Arohi Island: Preeti Patel considers outpost for UK asylum center


Two Boats Village and Sisters Peak on Ascension IslandImage copyright
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The government has considered building a refuge processing center on a remote Britain area in the Atlantic Ocean.

A source said that people are seeing the idea of ​​”offshoring” but finding a suitable location will be important.

Home Secretary Preeti Patel asked officials to look into asylum policies that were successful in other countries, the BBC has been told.

The Financial Times states that Ascension Island was a suggested place more than 4,000 miles (6,000 km) from the UK.

The Foreign Office is understood to have made an assessment for the Ascension – which included the practicality of migrating thousands of miles to the island across the island – and decided not to proceed.

However, a Home Ministry source said that the minister is “looking at every option that can stop small boats and fix the asylum system”.

“Britain has a long and proud history of harboring those who need protection. Tens of thousands of people have rebuilt their lives in the UK and we will continue to provide safe and legal avenues in the future.

“As ministers have stated, we are developing a plan to improve policies and laws around illegal migration and asylum to ensure that we prevent the misbehavior of the system and the crimes associated with it, who need it Is able to provide them security. ”

No final decision has been made.

‘Logical nightmare’

Labour’s shadow home secretary Nick Thomas-Symonds said: “This strange idea is inhumane, completely impractical and wildly expensive – so it seems completely plausible that this Tory government came up with it.”

Alan Nichols, a member of the Ascension Island Council, said that asylum seekers in British overseas territory more than 4,000 miles would have a “logistic nightmare” and would not be well received by the islanders.

He also told BBC Radio 4’s Today program that the presence of military bases on the island could make the concept “prohibitive” due to security concerns.

Australia has controversially used offshore processing and detention centers for asylum seekers since the 1980s.

A United Nations refugee agency representative from Britain, Rosella Pagliucci-Lore, said the proposal would dissolve the obligations of UK refugees and change “what Britain is – its history and its value”.

Speaking to the UK Parliament’s Home Affairs Select Committee, he said that the Australian model had “brought about a great deal of suffering for people who are not more guilty than seeking asylum, and also huge amounts of money” Costs “.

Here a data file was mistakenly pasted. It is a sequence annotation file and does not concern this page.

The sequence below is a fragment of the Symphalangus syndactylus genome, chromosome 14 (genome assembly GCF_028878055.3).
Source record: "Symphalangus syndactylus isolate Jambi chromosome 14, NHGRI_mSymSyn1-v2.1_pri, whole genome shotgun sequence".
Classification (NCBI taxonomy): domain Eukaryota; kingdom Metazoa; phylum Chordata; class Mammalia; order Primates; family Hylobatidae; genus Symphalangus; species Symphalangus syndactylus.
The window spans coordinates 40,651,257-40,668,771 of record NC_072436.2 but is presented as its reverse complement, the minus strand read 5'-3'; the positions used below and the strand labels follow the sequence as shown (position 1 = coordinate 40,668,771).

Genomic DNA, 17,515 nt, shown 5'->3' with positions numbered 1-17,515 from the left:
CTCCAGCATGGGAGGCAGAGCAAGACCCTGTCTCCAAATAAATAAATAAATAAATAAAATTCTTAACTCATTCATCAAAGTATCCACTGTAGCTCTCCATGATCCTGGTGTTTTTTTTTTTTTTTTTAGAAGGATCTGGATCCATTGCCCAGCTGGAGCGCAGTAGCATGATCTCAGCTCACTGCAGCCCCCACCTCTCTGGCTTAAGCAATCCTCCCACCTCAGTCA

Ascension Island Key Facts

  • The volcanic island has no indigenous population, and the people living there – fewer than 1,000 – are employees and families of organizations working on the island
  • The military airbase is jointly operated by the RAF and the US, and is used as a staging post for the supply and rescue of the Falkland Islands.
  • Its first human settlers arrived in 1815, when the Royal Navy camped to keep an eye on Napoleon, who was imprisoned on the island of St. Helena, about 800 miles away.
  • It is a BBC transmitter – the BBC Atlantic Relay Station – which sends shortwave radio to Africa and South America

The proposal comes this month amid a record number of migrants traveling in small boats from the English Channel to the UK, which Ms. Patel has vowed to stop.

Conservative MP Laura Trott of Sevenoaks in Kent said it was “absolutely right” that the government was looking at offshore asylum centers to “ease the pressure” on Kent, who was “unable to care for any more children”.

To be eligible for asylum in the UK, applicants must prove that they cannot return to their home country, as they fear persecution due to their race, religion, nationality, political opinion, gender identity or sexual orientation.

Asylum seekers cannot work while their claims are being processed, so the government only offers them a daily allowance of £ 5 and housing, often in hostels or shared flats.

Delays in processing UK asylum applications increased significantly in the last three months of 2019 last year with four out of five applicants awaiting six months or more in their cases.

Compared with three during the same period in 2018.

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